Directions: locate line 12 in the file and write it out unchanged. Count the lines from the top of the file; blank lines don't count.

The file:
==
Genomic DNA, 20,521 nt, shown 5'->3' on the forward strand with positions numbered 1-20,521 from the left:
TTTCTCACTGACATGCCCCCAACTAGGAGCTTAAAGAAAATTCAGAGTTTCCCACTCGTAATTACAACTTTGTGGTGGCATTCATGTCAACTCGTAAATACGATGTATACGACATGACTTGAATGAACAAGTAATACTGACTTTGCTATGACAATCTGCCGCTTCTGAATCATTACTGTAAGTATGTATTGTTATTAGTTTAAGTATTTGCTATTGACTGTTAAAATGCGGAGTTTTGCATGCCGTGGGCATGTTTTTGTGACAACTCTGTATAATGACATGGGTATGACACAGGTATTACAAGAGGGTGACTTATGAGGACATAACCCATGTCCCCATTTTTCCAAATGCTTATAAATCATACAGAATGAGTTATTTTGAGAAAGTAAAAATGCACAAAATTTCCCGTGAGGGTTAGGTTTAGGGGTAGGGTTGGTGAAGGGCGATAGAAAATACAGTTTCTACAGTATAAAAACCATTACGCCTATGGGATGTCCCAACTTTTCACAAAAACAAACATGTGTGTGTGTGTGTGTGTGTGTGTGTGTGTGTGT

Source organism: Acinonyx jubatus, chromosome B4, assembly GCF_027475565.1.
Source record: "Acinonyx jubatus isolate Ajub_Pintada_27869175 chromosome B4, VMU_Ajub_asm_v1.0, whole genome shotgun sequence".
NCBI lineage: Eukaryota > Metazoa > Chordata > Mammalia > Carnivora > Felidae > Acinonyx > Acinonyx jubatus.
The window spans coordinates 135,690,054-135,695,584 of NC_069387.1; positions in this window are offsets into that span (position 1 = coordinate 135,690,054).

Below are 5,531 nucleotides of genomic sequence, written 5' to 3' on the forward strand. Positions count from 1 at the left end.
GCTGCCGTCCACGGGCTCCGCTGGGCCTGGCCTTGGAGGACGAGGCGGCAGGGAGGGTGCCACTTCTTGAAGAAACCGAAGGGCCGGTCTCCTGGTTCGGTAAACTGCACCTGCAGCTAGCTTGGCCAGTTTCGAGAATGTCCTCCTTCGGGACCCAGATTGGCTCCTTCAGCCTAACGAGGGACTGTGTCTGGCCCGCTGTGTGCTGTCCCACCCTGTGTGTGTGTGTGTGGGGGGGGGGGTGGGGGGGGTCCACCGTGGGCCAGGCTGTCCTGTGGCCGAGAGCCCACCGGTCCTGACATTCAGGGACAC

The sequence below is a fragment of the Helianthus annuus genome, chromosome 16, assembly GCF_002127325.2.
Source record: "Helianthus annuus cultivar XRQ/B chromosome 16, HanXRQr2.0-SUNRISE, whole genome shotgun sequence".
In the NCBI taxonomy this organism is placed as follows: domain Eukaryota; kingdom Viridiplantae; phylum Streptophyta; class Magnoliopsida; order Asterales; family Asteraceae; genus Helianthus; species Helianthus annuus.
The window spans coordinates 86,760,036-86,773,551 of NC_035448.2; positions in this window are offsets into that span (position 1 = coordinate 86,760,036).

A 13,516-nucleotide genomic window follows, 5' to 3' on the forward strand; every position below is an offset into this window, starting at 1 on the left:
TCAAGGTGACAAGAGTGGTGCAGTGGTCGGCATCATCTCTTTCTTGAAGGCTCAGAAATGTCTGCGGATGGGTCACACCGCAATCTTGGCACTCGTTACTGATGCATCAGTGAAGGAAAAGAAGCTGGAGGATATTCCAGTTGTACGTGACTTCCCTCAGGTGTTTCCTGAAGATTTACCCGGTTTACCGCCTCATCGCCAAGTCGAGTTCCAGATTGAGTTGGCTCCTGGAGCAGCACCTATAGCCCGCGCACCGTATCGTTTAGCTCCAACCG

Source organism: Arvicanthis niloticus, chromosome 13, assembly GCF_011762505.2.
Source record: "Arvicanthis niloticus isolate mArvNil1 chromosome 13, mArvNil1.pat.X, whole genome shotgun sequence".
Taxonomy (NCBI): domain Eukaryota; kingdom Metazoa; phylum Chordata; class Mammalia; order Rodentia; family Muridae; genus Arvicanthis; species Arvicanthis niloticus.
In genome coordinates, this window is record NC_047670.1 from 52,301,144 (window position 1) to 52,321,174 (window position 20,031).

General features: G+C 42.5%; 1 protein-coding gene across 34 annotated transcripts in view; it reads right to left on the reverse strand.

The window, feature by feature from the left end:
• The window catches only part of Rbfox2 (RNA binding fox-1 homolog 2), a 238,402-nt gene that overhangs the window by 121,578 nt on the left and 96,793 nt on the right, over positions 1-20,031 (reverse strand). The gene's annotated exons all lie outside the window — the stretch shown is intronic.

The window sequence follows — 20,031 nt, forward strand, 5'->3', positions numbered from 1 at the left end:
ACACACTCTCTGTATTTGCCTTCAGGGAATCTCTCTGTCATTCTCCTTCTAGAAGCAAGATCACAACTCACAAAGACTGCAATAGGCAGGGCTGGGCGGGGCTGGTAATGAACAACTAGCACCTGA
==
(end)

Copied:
The window spans coordinates 86,760,036-86,773,551 of NC_035448.2; positions in this window are offsets into that span (position 1 = coordinate 86,760,036).